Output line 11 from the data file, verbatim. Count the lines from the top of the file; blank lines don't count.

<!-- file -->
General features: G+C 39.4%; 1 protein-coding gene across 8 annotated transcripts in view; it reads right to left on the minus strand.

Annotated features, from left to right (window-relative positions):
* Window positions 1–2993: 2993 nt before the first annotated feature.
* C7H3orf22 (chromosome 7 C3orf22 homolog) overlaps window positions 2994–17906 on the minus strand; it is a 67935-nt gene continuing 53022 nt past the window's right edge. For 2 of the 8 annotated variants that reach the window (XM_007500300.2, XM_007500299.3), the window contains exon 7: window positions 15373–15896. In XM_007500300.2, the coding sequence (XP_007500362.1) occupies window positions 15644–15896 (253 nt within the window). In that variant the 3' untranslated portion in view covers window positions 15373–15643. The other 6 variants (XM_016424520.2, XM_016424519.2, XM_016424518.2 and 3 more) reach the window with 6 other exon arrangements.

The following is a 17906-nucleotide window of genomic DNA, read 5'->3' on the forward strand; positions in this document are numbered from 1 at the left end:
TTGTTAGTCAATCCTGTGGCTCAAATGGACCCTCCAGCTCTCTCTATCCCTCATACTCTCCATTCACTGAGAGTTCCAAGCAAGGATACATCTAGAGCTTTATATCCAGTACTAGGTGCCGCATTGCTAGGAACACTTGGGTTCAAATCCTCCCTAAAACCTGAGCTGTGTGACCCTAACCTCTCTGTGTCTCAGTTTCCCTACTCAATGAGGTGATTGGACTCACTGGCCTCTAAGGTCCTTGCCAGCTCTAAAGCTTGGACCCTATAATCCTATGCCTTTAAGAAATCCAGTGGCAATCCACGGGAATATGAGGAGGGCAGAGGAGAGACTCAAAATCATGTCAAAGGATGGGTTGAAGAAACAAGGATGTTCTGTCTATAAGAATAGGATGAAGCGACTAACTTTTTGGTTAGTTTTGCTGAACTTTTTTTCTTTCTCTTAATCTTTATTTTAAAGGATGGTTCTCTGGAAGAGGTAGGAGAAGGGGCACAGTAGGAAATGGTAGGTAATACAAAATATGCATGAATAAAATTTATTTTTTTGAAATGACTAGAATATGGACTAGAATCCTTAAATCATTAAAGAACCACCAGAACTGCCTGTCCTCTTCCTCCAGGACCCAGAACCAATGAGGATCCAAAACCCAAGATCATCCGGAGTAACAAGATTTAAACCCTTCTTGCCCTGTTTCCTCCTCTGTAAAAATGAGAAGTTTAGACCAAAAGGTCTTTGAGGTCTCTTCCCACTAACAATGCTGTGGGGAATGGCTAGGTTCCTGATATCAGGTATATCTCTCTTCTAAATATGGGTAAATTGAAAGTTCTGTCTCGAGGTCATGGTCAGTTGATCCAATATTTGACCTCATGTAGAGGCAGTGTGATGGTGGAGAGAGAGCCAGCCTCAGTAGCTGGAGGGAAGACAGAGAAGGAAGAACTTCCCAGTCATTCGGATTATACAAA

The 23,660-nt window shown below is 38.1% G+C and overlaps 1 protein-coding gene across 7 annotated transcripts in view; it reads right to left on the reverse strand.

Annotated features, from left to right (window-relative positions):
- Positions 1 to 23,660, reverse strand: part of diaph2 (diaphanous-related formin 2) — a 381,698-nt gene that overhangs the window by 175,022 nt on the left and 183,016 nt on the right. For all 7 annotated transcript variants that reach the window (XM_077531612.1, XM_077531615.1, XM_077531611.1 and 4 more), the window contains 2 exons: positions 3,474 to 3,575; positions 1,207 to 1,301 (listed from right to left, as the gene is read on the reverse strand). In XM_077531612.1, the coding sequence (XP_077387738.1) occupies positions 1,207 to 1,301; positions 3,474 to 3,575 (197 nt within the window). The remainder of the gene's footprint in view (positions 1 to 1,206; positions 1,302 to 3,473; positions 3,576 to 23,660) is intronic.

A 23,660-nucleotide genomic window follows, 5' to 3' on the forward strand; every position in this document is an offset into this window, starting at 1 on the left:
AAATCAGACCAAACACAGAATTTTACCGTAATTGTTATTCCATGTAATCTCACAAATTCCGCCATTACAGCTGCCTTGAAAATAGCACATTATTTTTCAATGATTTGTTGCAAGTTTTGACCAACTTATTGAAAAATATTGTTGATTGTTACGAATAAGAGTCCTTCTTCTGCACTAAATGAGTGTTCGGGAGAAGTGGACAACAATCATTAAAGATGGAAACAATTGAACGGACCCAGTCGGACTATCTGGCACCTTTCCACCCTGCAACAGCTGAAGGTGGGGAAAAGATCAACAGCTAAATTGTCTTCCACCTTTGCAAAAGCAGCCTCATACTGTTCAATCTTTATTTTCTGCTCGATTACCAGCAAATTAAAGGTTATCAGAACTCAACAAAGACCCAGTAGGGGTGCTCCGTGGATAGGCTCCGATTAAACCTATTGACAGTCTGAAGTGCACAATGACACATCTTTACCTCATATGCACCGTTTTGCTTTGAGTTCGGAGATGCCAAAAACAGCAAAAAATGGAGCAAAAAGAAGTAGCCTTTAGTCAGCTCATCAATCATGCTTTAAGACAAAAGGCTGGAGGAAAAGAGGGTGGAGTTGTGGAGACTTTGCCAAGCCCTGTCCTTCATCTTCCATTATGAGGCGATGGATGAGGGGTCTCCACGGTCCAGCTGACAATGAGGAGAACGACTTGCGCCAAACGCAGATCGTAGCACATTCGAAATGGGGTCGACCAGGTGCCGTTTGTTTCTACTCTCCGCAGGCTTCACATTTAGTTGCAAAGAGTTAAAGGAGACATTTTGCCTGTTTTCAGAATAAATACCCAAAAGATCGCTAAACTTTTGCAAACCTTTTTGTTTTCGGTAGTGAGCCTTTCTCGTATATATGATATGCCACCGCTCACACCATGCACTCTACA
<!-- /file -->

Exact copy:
AAATCAGACCAAACACAGAATTTTACCGTAATTGTTATTCCATGTAATCTCACAAATTCCGCCATTACAGCTGCCTTGAAAATAGCACATTATTTTTCAATGATTTGTTGCAAGTTTTGACCAACTTATTGAAAAATATTGTTGATTGTTACGAATAAGAGTCCTTCTTCTGCACTAAATGAGTGTTCGGGAGAAGTGGACAACAATCATTAAAGATGGAAACAATTGAACGGACCCAGTCGGACTATCTGGCACCTTTCCACCCTGCAACAGCTGAAGGTGGGGAAAAGATCAACAGCTAAATTGTCTTCCACCTTTGCAAAAGCAGCCTCATACTGTTCAATCTTTATTTTCTGCTCGATTACCAGCAAATTAAAGGTTATCAGAACTCAACAAAGACCCAGTAGGGGTGCTCCGTGGATAGGCTCCGATTAAACCTATTGACAGTCTGAAGTGCACAATGACACATCTTTACCTCATATGCACCGTTTTGCTTTGAGTTCGGAGATGCCAAAAACAGCAAAAAATGGAGCAAAAAGAAGTAGCCTTTAGTCAGCTCATCAATCATGCTTTAAGACAAAAGGCTGGAGGAAAAGAGGGTGGAGTTGTGGAGACTTTGCCAAGCCCTGTCCTTCATCTTCCATTATGAGGCGATGGATGAGGGGTCTCCACGGTCCAGCTGACAATGAGGAGAACGACTTGCGCCAAACGCAGATCGTAGCACATTCGAAATGGGGTCGACCAGGTGCCGTTTGTTTCTACTCTCCGCAGGCTTCACATTTAGTTGCAAAGAGTTAAAGGAGACATTTTGCCTGTTTTCAGAATAAATACCCAAAAGATCGCTAAACTTTTGCAAACCTTTTTGTTTTCGGTAGTGAGCCTTTCTCGTATATATGATATGCCACCGCTCACACCATGCACTCTACA